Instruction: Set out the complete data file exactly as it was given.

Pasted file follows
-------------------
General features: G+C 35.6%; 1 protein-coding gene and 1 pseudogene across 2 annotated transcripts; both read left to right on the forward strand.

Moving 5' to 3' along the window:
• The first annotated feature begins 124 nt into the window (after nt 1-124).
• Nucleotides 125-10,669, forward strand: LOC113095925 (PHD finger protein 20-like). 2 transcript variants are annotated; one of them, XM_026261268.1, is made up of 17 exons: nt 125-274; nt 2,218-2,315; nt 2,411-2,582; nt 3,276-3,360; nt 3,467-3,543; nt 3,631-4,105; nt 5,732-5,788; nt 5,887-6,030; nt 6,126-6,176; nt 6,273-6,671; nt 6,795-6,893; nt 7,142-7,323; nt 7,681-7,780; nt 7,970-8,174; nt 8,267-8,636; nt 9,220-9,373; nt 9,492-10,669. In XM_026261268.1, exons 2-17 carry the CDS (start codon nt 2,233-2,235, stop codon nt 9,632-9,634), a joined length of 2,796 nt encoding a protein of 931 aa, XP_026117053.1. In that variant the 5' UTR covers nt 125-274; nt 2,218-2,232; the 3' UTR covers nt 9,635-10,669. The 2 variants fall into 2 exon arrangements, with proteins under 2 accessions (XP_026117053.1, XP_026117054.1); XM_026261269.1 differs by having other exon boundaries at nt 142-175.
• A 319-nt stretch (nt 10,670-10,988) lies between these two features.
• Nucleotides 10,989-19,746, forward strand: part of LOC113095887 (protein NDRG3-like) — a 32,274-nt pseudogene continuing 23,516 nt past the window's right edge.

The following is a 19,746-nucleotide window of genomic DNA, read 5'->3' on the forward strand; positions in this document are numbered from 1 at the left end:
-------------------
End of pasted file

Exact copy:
General features: G+C 35.6%; 1 protein-coding gene and 1 pseudogene across 2 annotated transcripts; both read left to right on the forward strand.

Moving 5' to 3' along the window:
• The first annotated feature begins 124 nt into the window (after nt 1-124).
• Nucleotides 125-10,669, forward strand: LOC113095925 (PHD finger protein 20-like). 2 transcript variants are annotated; one of them, XM_026261268.1, is made up of 17 exons: nt 125-274; nt 2,218-2,315; nt 2,411-2,582; nt 3,276-3,360; nt 3,467-3,543; nt 3,631-4,105; nt 5,732-5,788; nt 5,887-6,030; nt 6,126-6,176; nt 6,273-6,671; nt 6,795-6,893; nt 7,142-7,323; nt 7,681-7,780; nt 7,970-8,174; nt 8,267-8,636; nt 9,220-9,373; nt 9,492-10,669. In XM_026261268.1, exons 2-17 carry the CDS (start codon nt 2,233-2,235, stop codon nt 9,632-9,634), a joined length of 2,796 nt encoding a protein of 931 aa, XP_026117053.1. In that variant the 5' UTR covers nt 125-274; nt 2,218-2,232; the 3' UTR covers nt 9,635-10,669. The 2 variants fall into 2 exon arrangements, with proteins under 2 accessions (XP_026117053.1, XP_026117054.1); XM_026261269.1 differs by having other exon boundaries at nt 142-175.
• A 319-nt stretch (nt 10,670-10,988) lies between these two features.
• Nucleotides 10,989-19,746, forward strand: part of LOC113095887 (protein NDRG3-like) — a 32,274-nt pseudogene continuing 23,516 nt past the window's right edge.

The following is a 19,746-nucleotide window of genomic DNA, read 5'->3' on the forward strand; positions in this document are numbered from 1 at the left end: